Any reservations about the script do not, however, extend to the performers, all of whom were fine.  Kate Eastwood Norris is all edgy energy as Nance and while Alex Moggridge’s Tom was a bit bland, that appears to be exactly what the script calls for.  Sarah Grodsky showed a heartbreaking vulnerability as Evie.  Jordan Brodess brought out all the pain and flip attitude of Colin.  Kate Arrington and Mike DiSalvo was a great team as the increasingly desperate Alice and Gabe, whom Nance treats with far less sympathy than they seem to deserve.

Upon reflection, I’m not sure that “Eat Your Heart Out” is quite ready for prime time yet.  As it stands, the characters aren’t as fully realized as they could be and something really needs to be done with that ending.  Still, it shows promise, and that’s part of what Humana is about.

Join in the discussion on Twitter with the #hf36 hash tag and follow me @clavazzi.  Look for Joan Lipkin’s reviews at The Vital Voice.

Video Premiere: Pretty Little Empire’s ‘All I Know’

Pretty Little Empire - "All I Know" Video

Video still by Joseph Fitzgerald

Pretty Little Empire is a force in the St. Louis music scene. The affable quartet’s sophomore release “Reasons and Rooms” was one of the best locally-produced records of 2010, and their inspired, rock-solid live sets have only been getting better over time, with no bound in sight.

The band is currently hard at work on LP number three, with recording taking place at Cherokee Street’s Native Sound studio. While we wait to hear what they’re cooking up, perched at the edge of the seat, they have been kind enough to temper our thirst by releasing a video for their non-album cut “All I Know.” The song has been a staple of their live shows and was released in 2011 on the “STL LOUD Vol. 2″ compilation.

This burning, mysterious track is a keeper, and it gets proper visual treatment thanks to a few of the band’s talented friends. I recommend that you experience it with headphones on, video set to full screen.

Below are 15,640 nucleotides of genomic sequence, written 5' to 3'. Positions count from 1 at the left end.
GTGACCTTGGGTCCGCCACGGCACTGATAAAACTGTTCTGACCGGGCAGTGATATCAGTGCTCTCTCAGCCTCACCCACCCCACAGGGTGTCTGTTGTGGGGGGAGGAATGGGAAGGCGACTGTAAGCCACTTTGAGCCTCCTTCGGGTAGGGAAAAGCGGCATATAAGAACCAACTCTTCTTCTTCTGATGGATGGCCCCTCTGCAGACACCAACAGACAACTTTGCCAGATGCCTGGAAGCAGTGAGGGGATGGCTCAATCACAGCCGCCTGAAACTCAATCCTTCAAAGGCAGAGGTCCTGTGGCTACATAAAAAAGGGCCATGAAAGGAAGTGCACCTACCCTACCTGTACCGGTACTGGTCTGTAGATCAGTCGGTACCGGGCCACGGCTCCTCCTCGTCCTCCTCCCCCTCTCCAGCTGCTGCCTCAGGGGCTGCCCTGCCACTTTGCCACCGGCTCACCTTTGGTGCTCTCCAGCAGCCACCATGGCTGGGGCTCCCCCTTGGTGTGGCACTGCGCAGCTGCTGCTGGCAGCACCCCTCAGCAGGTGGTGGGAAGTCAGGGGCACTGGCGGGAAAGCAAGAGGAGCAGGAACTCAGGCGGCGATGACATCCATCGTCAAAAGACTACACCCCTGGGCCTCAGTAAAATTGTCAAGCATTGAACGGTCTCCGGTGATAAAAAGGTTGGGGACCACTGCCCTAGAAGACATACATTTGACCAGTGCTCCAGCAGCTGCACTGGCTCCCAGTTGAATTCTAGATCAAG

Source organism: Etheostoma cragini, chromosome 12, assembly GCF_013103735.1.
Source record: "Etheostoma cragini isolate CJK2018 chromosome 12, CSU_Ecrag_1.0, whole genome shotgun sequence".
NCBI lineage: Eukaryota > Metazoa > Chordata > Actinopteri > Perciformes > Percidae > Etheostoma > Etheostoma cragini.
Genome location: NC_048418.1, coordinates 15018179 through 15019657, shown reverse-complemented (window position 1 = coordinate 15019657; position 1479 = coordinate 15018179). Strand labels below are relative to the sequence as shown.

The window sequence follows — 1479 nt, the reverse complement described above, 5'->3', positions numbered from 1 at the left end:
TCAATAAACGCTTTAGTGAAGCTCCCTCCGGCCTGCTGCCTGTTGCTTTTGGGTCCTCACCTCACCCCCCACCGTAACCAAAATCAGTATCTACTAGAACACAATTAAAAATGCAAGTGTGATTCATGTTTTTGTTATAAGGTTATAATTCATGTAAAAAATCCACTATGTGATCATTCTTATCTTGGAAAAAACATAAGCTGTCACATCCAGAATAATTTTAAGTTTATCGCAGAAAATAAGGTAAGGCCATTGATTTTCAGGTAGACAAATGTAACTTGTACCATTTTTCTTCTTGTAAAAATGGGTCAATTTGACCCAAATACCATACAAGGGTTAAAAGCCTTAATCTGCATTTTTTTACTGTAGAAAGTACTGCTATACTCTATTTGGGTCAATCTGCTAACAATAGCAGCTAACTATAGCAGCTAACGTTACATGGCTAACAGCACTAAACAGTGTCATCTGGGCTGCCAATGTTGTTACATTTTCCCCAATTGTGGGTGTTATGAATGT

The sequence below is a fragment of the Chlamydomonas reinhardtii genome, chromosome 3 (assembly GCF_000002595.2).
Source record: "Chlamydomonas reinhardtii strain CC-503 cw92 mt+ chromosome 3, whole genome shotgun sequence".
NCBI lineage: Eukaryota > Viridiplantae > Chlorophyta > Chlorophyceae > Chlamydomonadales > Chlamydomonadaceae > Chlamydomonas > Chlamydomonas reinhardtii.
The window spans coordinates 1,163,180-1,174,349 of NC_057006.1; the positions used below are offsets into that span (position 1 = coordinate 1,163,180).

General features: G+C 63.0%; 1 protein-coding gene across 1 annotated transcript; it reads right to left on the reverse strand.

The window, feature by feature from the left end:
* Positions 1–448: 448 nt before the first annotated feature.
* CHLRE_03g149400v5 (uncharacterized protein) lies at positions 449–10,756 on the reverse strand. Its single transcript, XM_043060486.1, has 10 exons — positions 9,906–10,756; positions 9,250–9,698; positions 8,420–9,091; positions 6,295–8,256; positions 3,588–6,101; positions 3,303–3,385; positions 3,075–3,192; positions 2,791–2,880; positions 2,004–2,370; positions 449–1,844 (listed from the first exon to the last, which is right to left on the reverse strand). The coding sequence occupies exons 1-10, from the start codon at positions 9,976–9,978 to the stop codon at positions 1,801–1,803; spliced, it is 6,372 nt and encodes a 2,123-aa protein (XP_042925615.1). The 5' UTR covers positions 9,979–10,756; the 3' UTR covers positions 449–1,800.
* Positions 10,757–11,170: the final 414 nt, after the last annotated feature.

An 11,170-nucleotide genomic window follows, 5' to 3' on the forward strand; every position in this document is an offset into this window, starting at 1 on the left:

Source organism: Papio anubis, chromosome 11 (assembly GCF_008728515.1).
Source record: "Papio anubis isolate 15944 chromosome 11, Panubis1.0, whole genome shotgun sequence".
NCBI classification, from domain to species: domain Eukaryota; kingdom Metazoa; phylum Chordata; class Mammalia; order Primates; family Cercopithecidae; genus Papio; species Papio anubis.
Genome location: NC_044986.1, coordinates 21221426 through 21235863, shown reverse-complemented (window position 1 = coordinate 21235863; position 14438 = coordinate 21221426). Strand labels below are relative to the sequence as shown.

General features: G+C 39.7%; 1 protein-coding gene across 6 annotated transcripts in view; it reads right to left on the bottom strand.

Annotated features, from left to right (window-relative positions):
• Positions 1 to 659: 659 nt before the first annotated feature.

Michael Dauphin’s top 10 tracks of 2011 (video playlist edition)

Justin Vernon of Bon Iver. Photo by Nate Burrell.

While 2011 certainly provided plenty of top-shelf records, I want to do KDHX readers a solid, and as opposed to you running out and buying every album I mention, like I know you certainly would, I put together a cheat sheet of some of my favorite songs. That way, you can save your hard-earned cash, and bypass seeking out the complete albums, in favor of just buying the individual tracks. 

In the end, you get a serviceable mix of killer tunes from 2011, you save a couple bucks — and maybe donate those extra bucks to KDHX — and everybody wins. And heck, who knows, maybe one of these songs will motivate you to go and buy the whole album. So the artist wins, too. Everybody wins!

Happy holidays, friends.

“Ache With Me” – Against Me!: Perhaps one of the most subdued tunes so far outta Gainesville’s rock ‘n’roll punkers. Tom Gabel trades in his topical, guttural growl for a breezy stroll as a wallflower. A welcomed departure with excellent results.

“Black Hills” – Gardens & Villa: This track comes from one of the most underrated albums from 2011. Anchored by layered synths, bells and vibraphone chimes ring along as Chris Lynch hits Prince-like high notes. Commingling textures of plush, orchestral indie and pure pop melody, “Black Hills” showcases all of G&V’s strengths packed into three romantic minutes.

“Black Betty and the Moon” – Horrible Crowes: Gaslight Anthem singer, Brian Fallon, is an undeniable talent. If you don’t dig his music, you have to at least hand it to the guy for his passion. He also wears his influences boldly on his sleeve. With Horrible Crowes, Fallon channels the spirits of Tom Waits, Greg Dulli and, of course, Bruce Springsteen.

“Blue Tip” – The Cars: Like all great songs by the Cars, you can tell this is one of its songs within the first few seconds. The muted chug and beepy-boopy melody instantly has you grabbing for your shades bobbing your head. Ric Ocasek is back, and new wave music has finally been put back in its place. It’s no wonder why the Strokes were thinking about hanging it up.

“The Bump” – Deer Tick: With enough jangle and slop to make the ‘Mats jealous, 2011 saw Deer Tick come through with its finest album yet. “The Bump” harnesses everything the band does best: fucking off with reckless disregard for anything except providing a rock ‘n’ roll party.